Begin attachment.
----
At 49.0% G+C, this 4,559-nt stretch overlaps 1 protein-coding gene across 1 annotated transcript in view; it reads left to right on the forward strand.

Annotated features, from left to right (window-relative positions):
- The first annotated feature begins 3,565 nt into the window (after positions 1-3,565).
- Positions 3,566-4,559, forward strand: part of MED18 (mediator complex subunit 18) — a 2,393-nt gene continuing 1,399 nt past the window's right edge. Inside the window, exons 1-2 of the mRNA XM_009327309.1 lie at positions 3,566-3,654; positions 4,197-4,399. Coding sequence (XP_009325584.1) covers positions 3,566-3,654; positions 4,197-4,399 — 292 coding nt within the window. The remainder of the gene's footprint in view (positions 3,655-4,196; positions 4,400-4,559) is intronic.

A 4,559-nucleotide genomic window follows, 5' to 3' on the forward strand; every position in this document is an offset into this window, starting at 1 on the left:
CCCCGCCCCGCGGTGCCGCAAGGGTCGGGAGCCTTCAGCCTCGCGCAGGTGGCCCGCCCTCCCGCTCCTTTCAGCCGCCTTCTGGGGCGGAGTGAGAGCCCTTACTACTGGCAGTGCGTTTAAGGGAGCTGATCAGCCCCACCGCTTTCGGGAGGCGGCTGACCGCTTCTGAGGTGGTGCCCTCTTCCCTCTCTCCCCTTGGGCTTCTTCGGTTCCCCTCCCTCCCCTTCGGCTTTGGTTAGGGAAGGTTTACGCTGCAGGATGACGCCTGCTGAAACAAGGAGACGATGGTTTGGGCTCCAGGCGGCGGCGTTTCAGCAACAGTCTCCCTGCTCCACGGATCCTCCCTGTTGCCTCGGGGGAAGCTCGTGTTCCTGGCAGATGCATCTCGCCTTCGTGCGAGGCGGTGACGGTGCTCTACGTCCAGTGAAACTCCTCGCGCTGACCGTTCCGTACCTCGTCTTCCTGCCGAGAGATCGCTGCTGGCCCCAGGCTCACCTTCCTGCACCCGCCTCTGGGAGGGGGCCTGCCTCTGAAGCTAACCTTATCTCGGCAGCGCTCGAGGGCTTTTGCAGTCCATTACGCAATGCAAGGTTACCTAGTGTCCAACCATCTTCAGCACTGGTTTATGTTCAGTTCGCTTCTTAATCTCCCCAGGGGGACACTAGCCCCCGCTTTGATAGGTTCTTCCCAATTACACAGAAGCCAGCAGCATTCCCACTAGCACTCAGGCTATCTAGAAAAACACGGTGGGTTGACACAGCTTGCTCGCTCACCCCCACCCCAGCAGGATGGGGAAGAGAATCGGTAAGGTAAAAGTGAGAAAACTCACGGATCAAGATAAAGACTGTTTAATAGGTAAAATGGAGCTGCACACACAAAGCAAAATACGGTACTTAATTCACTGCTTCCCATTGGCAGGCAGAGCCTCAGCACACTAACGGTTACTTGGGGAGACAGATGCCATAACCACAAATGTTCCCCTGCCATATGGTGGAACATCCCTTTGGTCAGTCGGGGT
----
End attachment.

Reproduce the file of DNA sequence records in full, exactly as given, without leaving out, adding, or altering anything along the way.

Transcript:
At 49.0% G+C, this 4,559-nt stretch overlaps 1 protein-coding gene across 1 annotated transcript in view; it reads left to right on the forward strand.

Annotated features, from left to right (window-relative positions):
- The first annotated feature begins 3,565 nt into the window (after positions 1-3,565).
- Positions 3,566-4,559, forward strand: part of MED18 (mediator complex subunit 18) — a 2,393-nt gene continuing 1,399 nt past the window's right edge. Inside the window, exons 1-2 of the mRNA XM_009327309.1 lie at positions 3,566-3,654; positions 4,197-4,399. Coding sequence (XP_009325584.1) covers positions 3,566-3,654; positions 4,197-4,399 — 292 coding nt within the window. The remainder of the gene's footprint in view (positions 3,655-4,196; positions 4,400-4,559) is intronic.

A 4,559-nucleotide genomic window follows, 5' to 3' on the forward strand; every position in this document is an offset into this window, starting at 1 on the left:
CCCCGCCCCGCGGTGCCGCAAGGGTCGGGAGCCTTCAGCCTCGCGCAGGTGGCCCGCCCTCCCGCTCCTTTCAGCCGCCTTCTGGGGCGGAGTGAGAGCCCTTACTACTGGCAGTGCGTTTAAGGGAGCTGATCAGCCCCACCGCTTTCGGGAGGCGGCTGACCGCTTCTGAGGTGGTGCCCTCTTCCCTCTCTCCCCTTGGGCTTCTTCGGTTCCCCTCCCTCCCCTTCGGCTTTGGTTAGGGAAGGTTTACGCTGCAGGATGACGCCTGCTGAAACAAGGAGACGATGGTTTGGGCTCCAGGCGGCGGCGTTTCAGCAACAGTCTCCCTGCTCCACGGATCCTCCCTGTTGCCTCGGGGGAAGCTCGTGTTCCTGGCAGATGCATCTCGCCTTCGTGCGAGGCGGTGACGGTGCTCTACGTCCAGTGAAACTCCTCGCGCTGACCGTTCCGTACCTCGTCTTCCTGCCGAGAGATCGCTGCTGGCCCCAGGCTCACCTTCCTGCACCCGCCTCTGGGAGGGGGCCTGCCTCTGAAGCTAACCTTATCTCGGCAGCGCTCGAGGGCTTTTGCAGTCCATTACGCAATGCAAGGTTACCTAGTGTCCAACCATCTTCAGCACTGGTTTATGTTCAGTTCGCTTCTTAATCTCCCCAGGGGGACACTAGCCCCCGCTTTGATAGGTTCTTCCCAATTACACAGAAGCCAGCAGCATTCCCACTAGCACTCAGGCTATCTAGAAAAACACGGTGGGTTGACACAGCTTGCTCGCTCACCCCCACCCCAGCAGGATGGGGAAGAGAATCGGTAAGGTAAAAGTGAGAAAACTCACGGATCAAGATAAAGACTGTTTAATAGGTAAAATGGAGCTGCACACACAAAGCAAAATACGGTACTTAATTCACTGCTTCCCATTGGCAGGCAGAGCCTCAGCACACTAACGGTTACTTGGGGAGACAGATGCCATAACCACAAATGTTCCCCTGCCATATGGTGGAACATCCCTTTGGTCAGTCGGGGT